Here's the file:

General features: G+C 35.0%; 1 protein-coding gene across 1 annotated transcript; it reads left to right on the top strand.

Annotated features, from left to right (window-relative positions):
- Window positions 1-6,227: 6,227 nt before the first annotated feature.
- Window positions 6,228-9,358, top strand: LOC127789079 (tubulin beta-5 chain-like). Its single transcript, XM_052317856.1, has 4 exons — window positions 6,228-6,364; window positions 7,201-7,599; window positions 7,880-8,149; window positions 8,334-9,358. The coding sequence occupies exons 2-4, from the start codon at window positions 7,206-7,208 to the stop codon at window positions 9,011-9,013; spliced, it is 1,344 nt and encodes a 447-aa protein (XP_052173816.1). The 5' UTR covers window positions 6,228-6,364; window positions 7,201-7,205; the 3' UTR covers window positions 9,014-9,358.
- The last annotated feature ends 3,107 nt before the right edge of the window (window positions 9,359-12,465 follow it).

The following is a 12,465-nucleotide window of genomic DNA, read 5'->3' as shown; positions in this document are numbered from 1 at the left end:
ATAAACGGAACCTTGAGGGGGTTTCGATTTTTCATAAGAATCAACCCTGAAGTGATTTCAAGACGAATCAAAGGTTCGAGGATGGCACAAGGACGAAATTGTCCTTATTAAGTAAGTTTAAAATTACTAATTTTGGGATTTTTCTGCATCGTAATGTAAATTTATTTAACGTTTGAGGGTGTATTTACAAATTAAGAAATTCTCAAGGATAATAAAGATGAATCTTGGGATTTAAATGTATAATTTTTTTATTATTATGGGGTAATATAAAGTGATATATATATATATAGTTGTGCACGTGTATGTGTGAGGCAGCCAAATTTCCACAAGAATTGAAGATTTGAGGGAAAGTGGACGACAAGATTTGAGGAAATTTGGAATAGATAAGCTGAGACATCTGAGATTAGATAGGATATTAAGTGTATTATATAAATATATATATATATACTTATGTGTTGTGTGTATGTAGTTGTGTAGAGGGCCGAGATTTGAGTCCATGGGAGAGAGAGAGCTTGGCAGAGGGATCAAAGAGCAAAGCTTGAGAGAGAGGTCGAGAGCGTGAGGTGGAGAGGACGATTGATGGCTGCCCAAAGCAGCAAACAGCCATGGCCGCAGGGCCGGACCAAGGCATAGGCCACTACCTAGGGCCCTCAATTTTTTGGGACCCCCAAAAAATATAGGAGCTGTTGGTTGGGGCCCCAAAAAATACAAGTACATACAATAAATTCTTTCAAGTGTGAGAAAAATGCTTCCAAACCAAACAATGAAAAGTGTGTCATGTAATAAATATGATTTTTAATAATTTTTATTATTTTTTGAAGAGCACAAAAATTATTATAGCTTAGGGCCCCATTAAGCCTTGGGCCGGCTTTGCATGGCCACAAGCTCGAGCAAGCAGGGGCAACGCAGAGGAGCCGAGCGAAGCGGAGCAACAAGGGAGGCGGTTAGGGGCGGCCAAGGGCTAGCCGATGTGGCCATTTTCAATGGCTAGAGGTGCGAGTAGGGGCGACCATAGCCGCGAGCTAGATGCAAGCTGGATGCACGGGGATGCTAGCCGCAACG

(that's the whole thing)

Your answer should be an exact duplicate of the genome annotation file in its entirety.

General features: G+C 35.0%; 1 protein-coding gene across 1 annotated transcript; it reads left to right on the top strand.

Annotated features, from left to right (window-relative positions):
- Window positions 1-6,227: 6,227 nt before the first annotated feature.
- Window positions 6,228-9,358, top strand: LOC127789079 (tubulin beta-5 chain-like). Its single transcript, XM_052317856.1, has 4 exons — window positions 6,228-6,364; window positions 7,201-7,599; window positions 7,880-8,149; window positions 8,334-9,358. The coding sequence occupies exons 2-4, from the start codon at window positions 7,206-7,208 to the stop codon at window positions 9,011-9,013; spliced, it is 1,344 nt and encodes a 447-aa protein (XP_052173816.1). The 5' UTR covers window positions 6,228-6,364; window positions 7,201-7,205; the 3' UTR covers window positions 9,014-9,358.
- The last annotated feature ends 3,107 nt before the right edge of the window (window positions 9,359-12,465 follow it).

The following is a 12,465-nucleotide window of genomic DNA, read 5'->3' as shown; positions in this document are numbered from 1 at the left end:
ATAAACGGAACCTTGAGGGGGTTTCGATTTTTCATAAGAATCAACCCTGAAGTGATTTCAAGACGAATCAAAGGTTCGAGGATGGCACAAGGACGAAATTGTCCTTATTAAGTAAGTTTAAAATTACTAATTTTGGGATTTTTCTGCATCGTAATGTAAATTTATTTAACGTTTGAGGGTGTATTTACAAATTAAGAAATTCTCAAGGATAATAAAGATGAATCTTGGGATTTAAATGTATAATTTTTTTATTATTATGGGGTAATATAAAGTGATATATATATATATAGTTGTGCACGTGTATGTGTGAGGCAGCCAAATTTCCACAAGAATTGAAGATTTGAGGGAAAGTGGACGACAAGATTTGAGGAAATTTGGAATAGATAAGCTGAGACATCTGAGATTAGATAGGATATTAAGTGTATTATATAAATATATATATATATACTTATGTGTTGTGTGTATGTAGTTGTGTAGAGGGCCGAGATTTGAGTCCATGGGAGAGAGAGAGCTTGGCAGAGGGATCAAAGAGCAAAGCTTGAGAGAGAGGTCGAGAGCGTGAGGTGGAGAGGACGATTGATGGCTGCCCAAAGCAGCAAACAGCCATGGCCGCAGGGCCGGACCAAGGCATAGGCCACTACCTAGGGCCCTCAATTTTTTGGGACCCCCAAAAAATATAGGAGCTGTTGGTTGGGGCCCCAAAAAATACAAGTACATACAATAAATTCTTTCAAGTGTGAGAAAAATGCTTCCAAACCAAACAATGAAAAGTGTGTCATGTAATAAATATGATTTTTAATAATTTTTATTATTTTTTGAAGAGCACAAAAATTATTATAGCTTAGGGCCCCATTAAGCCTTGGGCCGGCTTTGCATGGCCACAAGCTCGAGCAAGCAGGGGCAACGCAGAGGAGCCGAGCGAAGCGGAGCAACAAGGGAGGCGGTTAGGGGCGGCCAAGGGCTAGCCGATGTGGCCATTTTCAATGGCTAGAGGTGCGAGTAGGGGCGACCATAGCCGCGAGCTAGATGCAAGCTGGATGCACGGGGATGCTAGCCGCAACG